Objectives: In acute ischemic stroke, early neurological deterioration (END) has a severe impact on patient outcome. We tested the hypothesis that initial biological aspirin non-responder status (ANRS) helps predict END.
Methods: A total of 85 patients with acute ischemic stroke on 160mg aspirin daily were prospectively included. END was defined as an increase in the National Institutes of Health Stroke Scale (NIHSS) ≥4 points in the first 72h after admission. Platelet responsiveness to aspirin was assessed using the PFA-100 system, and ANRS was defined as a collagen/epinephrine closure time <165ms.
Results: END was observed in 10 patients (11.8%). The presumed reasons for END were progressive stroke (40%), recurrent cerebral ischemia (30%), malignant middle cerebral artery infarction (20%) and secondary acute hydrocephalus (10%). Patients with END had a non-significant worse neurological status on the NIHSS at hospital admission (8.4 vs. 4.2; p=0.15). Initial impaired consciousness (30% vs. 3%), visual disturbance (60% vs. 23%) and ANRS (60% vs. 20%) were observed more frequently in patients with END. In multivariate analysis, impaired consciousness (OR: 17.3; 95% CI: 2.0-149.5; p=0.01) and ANRS (OR: 6.4; 95% CI: 1.4-29.6; p=0.017) were found to be independently associated with END.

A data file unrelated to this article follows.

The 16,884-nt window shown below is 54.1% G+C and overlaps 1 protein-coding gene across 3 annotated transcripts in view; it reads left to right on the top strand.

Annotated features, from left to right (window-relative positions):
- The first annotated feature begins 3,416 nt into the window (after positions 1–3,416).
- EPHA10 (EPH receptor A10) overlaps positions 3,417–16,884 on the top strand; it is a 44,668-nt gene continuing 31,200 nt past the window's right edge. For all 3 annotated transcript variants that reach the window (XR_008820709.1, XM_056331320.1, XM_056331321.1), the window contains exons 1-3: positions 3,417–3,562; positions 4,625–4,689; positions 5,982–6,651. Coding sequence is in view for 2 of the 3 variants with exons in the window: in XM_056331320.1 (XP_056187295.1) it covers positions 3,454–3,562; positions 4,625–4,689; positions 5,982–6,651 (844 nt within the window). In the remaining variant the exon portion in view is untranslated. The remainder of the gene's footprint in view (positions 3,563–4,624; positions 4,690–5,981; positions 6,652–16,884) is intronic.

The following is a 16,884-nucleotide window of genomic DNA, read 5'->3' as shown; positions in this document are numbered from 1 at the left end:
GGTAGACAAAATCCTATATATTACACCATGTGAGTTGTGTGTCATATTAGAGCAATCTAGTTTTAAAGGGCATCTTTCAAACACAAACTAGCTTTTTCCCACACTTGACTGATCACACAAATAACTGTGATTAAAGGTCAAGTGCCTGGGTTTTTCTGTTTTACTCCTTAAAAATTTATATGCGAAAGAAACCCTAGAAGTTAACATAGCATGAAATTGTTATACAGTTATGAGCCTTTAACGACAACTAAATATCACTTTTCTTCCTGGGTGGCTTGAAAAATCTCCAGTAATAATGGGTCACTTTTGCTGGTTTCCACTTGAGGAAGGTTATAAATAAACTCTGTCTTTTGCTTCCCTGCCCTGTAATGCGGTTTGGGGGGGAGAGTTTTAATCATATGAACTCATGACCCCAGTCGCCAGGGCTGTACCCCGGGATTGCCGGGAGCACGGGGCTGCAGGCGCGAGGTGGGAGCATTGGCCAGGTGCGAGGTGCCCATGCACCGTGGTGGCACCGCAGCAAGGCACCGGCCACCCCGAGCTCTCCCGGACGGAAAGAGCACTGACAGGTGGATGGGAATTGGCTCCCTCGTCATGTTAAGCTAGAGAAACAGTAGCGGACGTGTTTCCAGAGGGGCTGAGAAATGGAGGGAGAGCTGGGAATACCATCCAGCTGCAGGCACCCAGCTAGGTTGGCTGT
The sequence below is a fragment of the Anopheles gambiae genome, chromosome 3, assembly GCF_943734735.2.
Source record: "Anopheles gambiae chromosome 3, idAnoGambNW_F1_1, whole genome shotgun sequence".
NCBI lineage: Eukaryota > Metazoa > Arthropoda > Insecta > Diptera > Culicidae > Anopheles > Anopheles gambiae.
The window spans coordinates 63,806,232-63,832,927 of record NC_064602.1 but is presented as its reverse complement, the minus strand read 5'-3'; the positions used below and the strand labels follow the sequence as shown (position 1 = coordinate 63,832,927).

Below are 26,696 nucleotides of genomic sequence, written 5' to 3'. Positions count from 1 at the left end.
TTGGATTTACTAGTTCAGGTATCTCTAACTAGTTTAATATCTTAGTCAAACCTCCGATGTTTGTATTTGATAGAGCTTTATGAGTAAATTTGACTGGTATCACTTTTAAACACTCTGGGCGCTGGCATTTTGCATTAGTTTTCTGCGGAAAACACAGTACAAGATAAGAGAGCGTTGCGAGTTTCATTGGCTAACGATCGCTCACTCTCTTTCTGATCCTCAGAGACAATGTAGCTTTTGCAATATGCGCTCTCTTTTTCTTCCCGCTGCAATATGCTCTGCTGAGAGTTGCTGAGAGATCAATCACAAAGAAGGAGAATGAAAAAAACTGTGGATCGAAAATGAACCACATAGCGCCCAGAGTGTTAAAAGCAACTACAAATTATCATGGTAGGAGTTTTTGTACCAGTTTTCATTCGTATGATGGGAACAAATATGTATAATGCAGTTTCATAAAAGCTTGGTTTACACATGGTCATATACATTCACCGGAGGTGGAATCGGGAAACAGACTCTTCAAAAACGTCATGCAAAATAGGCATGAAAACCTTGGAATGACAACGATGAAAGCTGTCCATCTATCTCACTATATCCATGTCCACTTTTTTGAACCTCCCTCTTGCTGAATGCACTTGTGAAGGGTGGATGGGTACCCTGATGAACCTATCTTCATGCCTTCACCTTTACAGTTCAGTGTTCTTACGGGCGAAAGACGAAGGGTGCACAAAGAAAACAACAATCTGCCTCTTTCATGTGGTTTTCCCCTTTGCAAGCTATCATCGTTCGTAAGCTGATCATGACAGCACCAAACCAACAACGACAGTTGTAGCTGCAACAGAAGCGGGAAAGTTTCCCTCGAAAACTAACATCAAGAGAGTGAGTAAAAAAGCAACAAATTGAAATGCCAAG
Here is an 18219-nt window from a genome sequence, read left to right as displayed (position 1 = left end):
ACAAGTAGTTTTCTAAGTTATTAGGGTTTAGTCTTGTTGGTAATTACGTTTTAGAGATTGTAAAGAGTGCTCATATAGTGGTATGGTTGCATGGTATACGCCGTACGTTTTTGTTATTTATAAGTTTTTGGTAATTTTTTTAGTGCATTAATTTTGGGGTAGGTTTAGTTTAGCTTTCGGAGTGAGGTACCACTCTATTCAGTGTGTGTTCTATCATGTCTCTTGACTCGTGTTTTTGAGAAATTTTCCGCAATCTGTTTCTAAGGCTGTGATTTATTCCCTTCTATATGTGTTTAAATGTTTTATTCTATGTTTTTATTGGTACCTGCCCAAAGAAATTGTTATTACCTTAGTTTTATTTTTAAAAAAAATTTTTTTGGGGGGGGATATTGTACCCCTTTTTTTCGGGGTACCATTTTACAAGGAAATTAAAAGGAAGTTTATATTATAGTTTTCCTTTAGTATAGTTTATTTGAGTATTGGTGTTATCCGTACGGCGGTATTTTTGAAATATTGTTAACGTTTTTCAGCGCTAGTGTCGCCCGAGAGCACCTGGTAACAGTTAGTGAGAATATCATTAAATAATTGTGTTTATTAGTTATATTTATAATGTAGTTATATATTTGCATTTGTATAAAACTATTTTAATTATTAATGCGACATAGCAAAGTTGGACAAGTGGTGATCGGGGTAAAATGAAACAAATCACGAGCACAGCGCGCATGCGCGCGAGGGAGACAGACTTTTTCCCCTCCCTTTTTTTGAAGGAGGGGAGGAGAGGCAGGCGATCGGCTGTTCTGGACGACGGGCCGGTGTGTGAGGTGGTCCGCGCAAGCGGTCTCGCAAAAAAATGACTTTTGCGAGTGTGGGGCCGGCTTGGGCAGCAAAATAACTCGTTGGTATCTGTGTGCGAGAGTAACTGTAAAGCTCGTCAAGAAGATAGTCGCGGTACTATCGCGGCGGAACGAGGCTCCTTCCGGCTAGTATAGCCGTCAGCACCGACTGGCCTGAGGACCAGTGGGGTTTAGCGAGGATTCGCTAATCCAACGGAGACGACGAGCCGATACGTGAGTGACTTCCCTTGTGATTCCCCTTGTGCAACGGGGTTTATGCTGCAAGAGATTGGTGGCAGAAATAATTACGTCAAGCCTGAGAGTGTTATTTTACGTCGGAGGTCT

Conclusion: ANRS is common in acute ischemic stroke patients and is predictive of END. The clinical significance of these findings requires further evaluation in larger longitudinal studies.
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